Gov. Chris Christie: "We're taking the lead because ... Camden has failed its children"
The city schools' graduation rate fell to 49.27% in 2012, down from 56.89% the year before
State intervention will include monitoring school progress and financial guidance, Christie says
"I always knew this day was coming," the school board president says
The state of New Jersey is taking over administration of the troubled public schools in the city of Camden, Gov. Chris Christie announced Monday.
A recent Department of Education investigation found Camden city schools are among the lowest-performing in the state, Christie said at a news conference at Woodrow Wilson High School in the city.
“We’re taking the lead because for too long, the public school system in Camden has failed its children,” he said. “Each day that it gets worse, we’re failing the children of Camden, we’re denying them a future, we’re not allowing them to reach their full potential.”
The poor student performance, a lack of a districtwide curricula, inconsistent and haphazard school staffing, lack of central leadership, and a failure to provide student support services has resulted in “full state intervention,” the governor’s office said in a news release.
Christie said the decision to partner with Camden school officials was not one made easily or quickly.
“I waited three years because I really felt like I wanted to give the folks in the city of Camden the chance without having to enter into a partnership with the state,” Christie said.
The issues with student achievement and institutional administration do not stem from a lack of financial support. Camden is receiving more than $279.5 million in state funding, an increase of $3.6 million from last year. During the 2011-12 school year, Camden spent $23,709 per student, compared with the statewide average of $18,045, the governor’s office said.
Statistics published by the New Jersey Board of Education show that school graduation rates in Camden are among the lowest in the state. In 2012, the city’s graduation rate fell to 49.27%, down from 56.89% the year before. This is well below the state average graduation rate of 86.46% in 2012.
From 2011 to 2012, only 2% of Camden students scored above a 1550 out of a possible 2400 on the Scholastic Aptitude Test (SAT), compared with 43% students nationally. Only 19% and 30.4% of third- through eighth-grade students tested proficient in language arts and in math, respectively, both numbers well below the state average, the document say.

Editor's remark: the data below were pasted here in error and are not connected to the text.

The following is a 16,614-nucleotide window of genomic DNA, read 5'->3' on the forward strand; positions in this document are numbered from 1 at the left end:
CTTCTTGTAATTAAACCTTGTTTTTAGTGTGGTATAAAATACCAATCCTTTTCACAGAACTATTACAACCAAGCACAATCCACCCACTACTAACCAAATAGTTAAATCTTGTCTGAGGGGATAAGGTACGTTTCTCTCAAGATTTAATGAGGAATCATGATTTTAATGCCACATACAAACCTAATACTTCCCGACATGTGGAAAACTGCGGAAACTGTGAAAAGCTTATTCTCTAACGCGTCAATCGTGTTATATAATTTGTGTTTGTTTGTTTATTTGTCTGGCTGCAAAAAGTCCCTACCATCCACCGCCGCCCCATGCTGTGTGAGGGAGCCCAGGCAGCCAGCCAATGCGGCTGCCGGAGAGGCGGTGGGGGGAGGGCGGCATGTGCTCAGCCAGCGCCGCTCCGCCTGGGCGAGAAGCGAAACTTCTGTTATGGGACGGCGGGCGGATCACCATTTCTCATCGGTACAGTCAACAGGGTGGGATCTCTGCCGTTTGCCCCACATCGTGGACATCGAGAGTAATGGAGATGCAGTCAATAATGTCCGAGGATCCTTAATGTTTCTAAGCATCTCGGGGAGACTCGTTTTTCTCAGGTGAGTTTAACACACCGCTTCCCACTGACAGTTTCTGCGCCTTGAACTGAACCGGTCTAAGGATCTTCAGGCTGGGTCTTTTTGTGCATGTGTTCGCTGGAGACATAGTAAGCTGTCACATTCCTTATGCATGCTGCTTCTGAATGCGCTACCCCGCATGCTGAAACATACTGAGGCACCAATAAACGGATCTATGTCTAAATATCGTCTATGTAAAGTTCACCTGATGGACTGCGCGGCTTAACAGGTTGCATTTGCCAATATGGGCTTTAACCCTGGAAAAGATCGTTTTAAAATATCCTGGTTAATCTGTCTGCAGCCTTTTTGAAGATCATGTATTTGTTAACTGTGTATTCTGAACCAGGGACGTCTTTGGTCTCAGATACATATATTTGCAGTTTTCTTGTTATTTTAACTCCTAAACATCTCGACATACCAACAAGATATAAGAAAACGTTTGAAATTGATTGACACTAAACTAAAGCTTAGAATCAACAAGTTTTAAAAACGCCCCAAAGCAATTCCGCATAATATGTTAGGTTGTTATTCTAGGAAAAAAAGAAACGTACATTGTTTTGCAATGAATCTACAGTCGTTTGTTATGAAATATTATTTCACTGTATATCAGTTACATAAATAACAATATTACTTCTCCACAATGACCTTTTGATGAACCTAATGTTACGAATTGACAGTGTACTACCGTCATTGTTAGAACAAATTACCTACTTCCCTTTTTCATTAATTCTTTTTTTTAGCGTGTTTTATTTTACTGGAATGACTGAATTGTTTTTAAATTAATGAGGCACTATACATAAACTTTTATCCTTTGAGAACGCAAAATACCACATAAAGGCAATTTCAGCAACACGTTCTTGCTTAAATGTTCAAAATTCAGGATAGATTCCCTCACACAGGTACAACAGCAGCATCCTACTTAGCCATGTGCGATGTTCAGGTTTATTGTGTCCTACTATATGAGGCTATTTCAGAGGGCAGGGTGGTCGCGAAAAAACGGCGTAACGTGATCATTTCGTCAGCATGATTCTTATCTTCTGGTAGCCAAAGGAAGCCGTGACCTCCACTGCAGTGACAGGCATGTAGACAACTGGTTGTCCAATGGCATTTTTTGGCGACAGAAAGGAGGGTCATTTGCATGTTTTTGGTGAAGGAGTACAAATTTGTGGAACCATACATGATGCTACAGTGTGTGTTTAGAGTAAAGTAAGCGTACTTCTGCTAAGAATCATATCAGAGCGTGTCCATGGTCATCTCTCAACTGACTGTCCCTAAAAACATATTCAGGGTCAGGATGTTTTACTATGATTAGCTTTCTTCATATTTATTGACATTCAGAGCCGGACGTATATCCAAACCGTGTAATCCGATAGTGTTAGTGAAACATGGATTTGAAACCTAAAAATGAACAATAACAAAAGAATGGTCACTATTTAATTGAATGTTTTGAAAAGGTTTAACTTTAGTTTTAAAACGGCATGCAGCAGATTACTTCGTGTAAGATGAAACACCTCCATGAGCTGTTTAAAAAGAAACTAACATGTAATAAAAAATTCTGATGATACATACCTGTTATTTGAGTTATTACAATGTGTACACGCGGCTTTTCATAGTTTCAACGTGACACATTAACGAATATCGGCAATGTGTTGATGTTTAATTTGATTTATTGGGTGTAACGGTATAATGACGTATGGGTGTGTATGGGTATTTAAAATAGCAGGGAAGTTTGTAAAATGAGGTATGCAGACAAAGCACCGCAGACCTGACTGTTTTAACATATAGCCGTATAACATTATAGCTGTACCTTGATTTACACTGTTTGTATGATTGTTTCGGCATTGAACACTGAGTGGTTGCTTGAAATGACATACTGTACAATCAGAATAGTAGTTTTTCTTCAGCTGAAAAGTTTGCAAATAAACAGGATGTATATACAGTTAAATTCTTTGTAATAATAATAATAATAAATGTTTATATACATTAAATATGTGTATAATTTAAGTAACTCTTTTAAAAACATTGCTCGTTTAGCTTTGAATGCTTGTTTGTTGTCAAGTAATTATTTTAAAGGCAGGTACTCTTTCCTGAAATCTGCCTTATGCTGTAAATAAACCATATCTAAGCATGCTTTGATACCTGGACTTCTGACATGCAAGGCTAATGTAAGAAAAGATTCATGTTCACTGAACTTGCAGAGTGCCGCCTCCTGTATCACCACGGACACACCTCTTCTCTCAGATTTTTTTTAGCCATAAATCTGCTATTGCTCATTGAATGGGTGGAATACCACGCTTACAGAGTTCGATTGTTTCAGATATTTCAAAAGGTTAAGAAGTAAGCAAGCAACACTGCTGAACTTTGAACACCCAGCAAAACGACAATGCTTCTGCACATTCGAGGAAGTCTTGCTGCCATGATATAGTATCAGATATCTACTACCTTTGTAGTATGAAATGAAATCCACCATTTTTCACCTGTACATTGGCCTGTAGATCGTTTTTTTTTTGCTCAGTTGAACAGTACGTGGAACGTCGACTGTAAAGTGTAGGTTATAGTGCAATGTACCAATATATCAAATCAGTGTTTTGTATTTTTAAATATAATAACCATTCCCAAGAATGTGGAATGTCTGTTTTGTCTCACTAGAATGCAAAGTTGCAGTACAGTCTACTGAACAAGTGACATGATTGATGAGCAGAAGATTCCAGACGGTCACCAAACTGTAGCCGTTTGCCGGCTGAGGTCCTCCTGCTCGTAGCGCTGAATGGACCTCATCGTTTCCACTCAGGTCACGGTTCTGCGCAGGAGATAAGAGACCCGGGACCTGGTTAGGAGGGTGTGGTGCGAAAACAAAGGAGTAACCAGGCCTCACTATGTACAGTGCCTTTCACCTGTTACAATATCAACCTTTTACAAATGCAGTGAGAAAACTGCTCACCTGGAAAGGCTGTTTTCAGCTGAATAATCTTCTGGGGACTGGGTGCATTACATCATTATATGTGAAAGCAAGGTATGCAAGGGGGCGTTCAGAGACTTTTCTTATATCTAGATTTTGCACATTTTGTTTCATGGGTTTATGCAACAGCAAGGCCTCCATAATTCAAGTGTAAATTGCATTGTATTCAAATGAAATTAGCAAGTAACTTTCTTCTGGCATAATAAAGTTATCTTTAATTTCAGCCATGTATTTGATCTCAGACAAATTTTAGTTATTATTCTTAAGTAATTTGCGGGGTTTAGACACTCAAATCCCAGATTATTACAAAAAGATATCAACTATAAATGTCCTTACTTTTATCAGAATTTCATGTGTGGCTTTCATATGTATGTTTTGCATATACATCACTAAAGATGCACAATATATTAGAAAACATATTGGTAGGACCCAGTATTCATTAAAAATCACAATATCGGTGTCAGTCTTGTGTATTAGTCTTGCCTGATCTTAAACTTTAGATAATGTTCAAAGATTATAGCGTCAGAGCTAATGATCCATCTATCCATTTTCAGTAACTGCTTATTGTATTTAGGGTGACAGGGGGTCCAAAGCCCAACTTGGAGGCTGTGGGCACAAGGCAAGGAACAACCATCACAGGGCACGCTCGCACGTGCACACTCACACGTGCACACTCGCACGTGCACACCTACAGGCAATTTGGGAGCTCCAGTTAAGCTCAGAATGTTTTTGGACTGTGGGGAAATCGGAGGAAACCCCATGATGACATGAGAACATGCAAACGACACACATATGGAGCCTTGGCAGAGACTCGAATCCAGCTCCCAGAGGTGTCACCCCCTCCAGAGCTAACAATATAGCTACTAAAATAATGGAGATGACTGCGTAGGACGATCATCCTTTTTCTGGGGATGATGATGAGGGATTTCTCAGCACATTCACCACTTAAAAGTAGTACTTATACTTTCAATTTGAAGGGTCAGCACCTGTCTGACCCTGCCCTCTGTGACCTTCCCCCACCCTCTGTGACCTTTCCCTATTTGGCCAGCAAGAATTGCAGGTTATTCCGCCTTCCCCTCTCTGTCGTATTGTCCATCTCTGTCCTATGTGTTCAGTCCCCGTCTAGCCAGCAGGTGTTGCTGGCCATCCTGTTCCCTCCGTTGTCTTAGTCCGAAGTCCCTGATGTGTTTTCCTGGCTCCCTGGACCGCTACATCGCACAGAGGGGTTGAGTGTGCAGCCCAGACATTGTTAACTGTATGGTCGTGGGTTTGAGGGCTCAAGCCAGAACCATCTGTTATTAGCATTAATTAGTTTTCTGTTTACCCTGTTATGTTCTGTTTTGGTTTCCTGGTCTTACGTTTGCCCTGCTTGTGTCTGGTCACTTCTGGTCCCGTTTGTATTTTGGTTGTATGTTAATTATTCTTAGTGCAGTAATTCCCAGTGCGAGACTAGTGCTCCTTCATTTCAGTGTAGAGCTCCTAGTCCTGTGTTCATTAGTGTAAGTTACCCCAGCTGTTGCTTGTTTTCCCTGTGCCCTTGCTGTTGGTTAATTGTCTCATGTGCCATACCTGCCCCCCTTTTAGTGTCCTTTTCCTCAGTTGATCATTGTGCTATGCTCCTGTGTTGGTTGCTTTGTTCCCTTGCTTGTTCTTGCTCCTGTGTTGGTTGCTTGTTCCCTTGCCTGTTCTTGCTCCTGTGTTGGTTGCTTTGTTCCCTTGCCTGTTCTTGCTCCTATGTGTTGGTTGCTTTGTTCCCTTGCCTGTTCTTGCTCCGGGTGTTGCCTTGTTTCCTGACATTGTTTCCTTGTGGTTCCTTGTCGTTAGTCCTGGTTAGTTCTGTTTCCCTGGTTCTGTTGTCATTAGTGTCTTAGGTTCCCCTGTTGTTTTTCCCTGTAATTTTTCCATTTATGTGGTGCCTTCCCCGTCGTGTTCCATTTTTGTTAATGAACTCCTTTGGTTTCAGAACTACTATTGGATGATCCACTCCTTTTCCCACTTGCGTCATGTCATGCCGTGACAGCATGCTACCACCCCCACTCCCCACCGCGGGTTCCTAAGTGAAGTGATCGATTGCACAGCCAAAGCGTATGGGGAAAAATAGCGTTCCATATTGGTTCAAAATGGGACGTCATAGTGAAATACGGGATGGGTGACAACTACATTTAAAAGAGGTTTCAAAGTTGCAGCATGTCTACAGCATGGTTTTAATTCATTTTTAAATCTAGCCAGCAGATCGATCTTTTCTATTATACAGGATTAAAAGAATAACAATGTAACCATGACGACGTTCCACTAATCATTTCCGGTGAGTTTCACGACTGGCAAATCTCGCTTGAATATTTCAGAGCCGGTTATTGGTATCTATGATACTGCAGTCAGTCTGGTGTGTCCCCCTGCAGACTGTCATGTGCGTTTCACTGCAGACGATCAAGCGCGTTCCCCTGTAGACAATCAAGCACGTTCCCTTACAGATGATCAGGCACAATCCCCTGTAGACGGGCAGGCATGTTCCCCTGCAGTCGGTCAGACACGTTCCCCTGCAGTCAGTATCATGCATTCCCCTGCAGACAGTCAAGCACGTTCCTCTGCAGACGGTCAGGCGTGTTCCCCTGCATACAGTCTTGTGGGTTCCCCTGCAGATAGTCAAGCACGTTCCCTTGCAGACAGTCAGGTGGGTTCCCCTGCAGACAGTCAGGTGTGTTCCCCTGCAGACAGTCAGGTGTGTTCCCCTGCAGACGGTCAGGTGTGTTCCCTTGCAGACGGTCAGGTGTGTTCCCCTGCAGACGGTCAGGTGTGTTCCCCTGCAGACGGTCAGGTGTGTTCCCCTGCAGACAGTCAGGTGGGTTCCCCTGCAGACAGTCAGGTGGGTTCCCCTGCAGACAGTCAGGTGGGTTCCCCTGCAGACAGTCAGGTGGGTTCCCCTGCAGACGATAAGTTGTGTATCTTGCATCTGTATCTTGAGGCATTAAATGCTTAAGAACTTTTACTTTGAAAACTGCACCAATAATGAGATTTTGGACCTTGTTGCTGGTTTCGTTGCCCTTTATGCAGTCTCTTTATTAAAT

Christie said the state intervention will include close monitoring of school progress as well as guidance in financial decisions.
“We will exert whatever control we need to exert to try and bring success,” he said.
The mayor of Camden, Dana Redd, also spoke at the news conference, affirming her readiness to work with officials on both the state and local levels.
“I welcome this new era in full cooperation and partnership because I want to see our children excel in the classroom,” Redd said.
The president of the school board, Kathryn Blackshear, said she is in the toughest spot she has ever been in.
“I always knew this day was coming,” she said. “After I looked at the research and the numbers, and praying over it, I said, ‘well, Lord, change is here.’”
Camden is not the first city in New Jersey whose school district has been taken over by the state. Schools in Jersey City, Paterson, and Newark also currently operate under state control, according to Barbara Morgan, a spokeswoman for the New Jersey Department of Education.
It’s unclear how the nearly 14,000 students enrolled in Camden city public schools will feel the impact of new state intervention.
“I can’t be a guarantor of results, none of us can,” Christie said. “But just because we can’t guarantee a positive result or because there have been some mixed results in the past, should not be used as an excuse for inaction.”